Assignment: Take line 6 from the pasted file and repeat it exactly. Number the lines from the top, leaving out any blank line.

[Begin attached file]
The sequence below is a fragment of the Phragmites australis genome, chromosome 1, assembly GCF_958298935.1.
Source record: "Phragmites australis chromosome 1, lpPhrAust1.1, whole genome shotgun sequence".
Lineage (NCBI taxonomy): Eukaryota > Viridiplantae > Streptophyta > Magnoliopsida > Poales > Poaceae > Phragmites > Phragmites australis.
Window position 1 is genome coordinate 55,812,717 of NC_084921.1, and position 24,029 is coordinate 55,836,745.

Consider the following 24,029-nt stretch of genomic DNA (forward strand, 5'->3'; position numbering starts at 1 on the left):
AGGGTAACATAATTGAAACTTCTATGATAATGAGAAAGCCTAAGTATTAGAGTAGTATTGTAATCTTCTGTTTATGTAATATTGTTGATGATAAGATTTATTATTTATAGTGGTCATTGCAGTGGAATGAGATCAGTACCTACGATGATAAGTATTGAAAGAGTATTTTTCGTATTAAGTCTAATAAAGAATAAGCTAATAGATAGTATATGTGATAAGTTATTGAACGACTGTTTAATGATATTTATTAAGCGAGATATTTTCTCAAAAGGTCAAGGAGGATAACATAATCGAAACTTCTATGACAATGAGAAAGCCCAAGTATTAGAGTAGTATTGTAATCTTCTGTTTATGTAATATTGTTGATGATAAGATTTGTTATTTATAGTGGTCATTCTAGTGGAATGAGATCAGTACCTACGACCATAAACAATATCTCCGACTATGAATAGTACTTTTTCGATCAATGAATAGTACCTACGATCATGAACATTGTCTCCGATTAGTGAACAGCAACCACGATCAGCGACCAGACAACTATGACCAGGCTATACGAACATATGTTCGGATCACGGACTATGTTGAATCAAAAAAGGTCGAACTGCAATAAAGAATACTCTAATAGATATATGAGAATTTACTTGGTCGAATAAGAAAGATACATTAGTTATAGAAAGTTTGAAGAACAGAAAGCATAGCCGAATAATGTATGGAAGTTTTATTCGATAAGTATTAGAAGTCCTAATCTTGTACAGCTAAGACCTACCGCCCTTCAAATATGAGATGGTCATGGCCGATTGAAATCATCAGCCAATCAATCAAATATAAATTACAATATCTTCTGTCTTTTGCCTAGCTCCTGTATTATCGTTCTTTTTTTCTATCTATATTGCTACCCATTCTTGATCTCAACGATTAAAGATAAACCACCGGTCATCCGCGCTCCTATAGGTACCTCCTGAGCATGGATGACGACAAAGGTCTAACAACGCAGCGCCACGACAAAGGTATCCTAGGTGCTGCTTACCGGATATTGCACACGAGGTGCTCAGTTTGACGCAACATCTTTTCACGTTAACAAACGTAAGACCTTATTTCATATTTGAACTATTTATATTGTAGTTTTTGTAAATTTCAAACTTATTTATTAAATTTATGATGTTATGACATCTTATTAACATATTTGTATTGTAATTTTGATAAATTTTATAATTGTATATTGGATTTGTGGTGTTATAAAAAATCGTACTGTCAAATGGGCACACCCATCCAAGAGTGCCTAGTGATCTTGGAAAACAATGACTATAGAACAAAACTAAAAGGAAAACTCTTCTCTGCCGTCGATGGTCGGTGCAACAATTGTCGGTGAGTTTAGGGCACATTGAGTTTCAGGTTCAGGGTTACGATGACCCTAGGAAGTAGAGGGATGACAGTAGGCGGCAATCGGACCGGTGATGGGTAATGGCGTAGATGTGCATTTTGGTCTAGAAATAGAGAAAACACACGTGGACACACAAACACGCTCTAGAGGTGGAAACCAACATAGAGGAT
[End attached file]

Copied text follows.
AGGGTAACATAATTGAAACTTCTATGATAATGAGAAAGCCTAAGTATTAGAGTAGTATTGTAATCTTCTGTTTATGTAATATTGTTGATGATAAGATTTATTATTTATAGTGGTCATTGCAGTGGAATGAGATCAGTACCTACGATGATAAGTATTGAAAGAGTATTTTTCGTATTAAGTCTAATAAAGAATAAGCTAATAGATAGTATATGTGATAAGTTATTGAACGACTGTTTAATGATATTTATTAAGCGAGATATTTTCTCAAAAGGTCAAGGAGGATAACATAATCGAAACTTCTATGACAATGAGAAAGCCCAAGTATTAGAGTAGTATTGTAATCTTCTGTTTATGTAATATTGTTGATGATAAGATTTGTTATTTATAGTGGTCATTCTAGTGGAATGAGATCAGTACCTACGACCATAAACAATATCTCCGACTATGAATAGTACTTTTTCGATCAATGAATAGTACCTACGATCATGAACATTGTCTCCGATTAGTGAACAGCAACCACGATCAGCGACCAGACAACTATGACCAGGCTATACGAACATATGTTCGGATCACGGACTATGTTGAATCAAAAAAGGTCGAACTGCAATAAAGAATACTCTAATAGATATATGAGAATTTACTTGGTCGAATAAGAAAGATACATTAGTTATAGAAAGTTTGAAGAACAGAAAGCATAGCCGAATAATGTATGGAAGTTTTATTCGATAAGTATTAGAAGTCCTAATCTTGTACAGCTAAGACCTACCGCCCTTCAAATATGAGATGGTCATGGCCGATTGAAATCATCAGCCAATCAATCAAATATAAATTACAATATCTTCTGTCTTTTGCCTAGCTCCTGTATTATCGTTCTTTTTTTCTATCTATATTGCTACCCATTCTTGATCTCAACGATTAAAGATAAACCACCGGTCATCCGCGCTCCTATAGGTACCTCCTGAGCATGGATGACGACAAAGGTCTAACAACGCAGCGCCACGACAAAGGTATCCTAGGTGCTGCTTACCGGATATTGCACACGAGGTGCTCAGTTTGACGCAACATCTTTTCACGTTAACAAACGTAAGACCTTATTTCATATTTGAACTATTTATATTGTAGTTTTTGTAAATTTCAAACTTATTTATTAAATTTATGATGTTATGACATCTTATTAACATATTTGTATTGTAATTTTGATAAATTTTATAATTGTATATTGGATTTGTGGTGTTATAAAAAATCGTACTGTCAAATGGGCACACCCATCCAAGAGTGCCTAGTGATCTTGGAAAACAATGACTATAGAACAAAACTAAAAGGAAAACTCTTCTCTGCCGTCGATGGTCGGTGCAACAATTGTCGGTGAGTTTAGGGCACATTGAGTTTCAGGTTCAGGGTTACGATGACCCTAGGAAGTAGAGGGATGACAGTAGGCGGCAATCGGACCGGTGATGGGTAATGGCGTAGATGTGCATTTTGGTCTAGAAATAGAGAAAACACACGTGGACACACAAACACGCTCTAGAGGTGGAAACCAACATAGAGGAT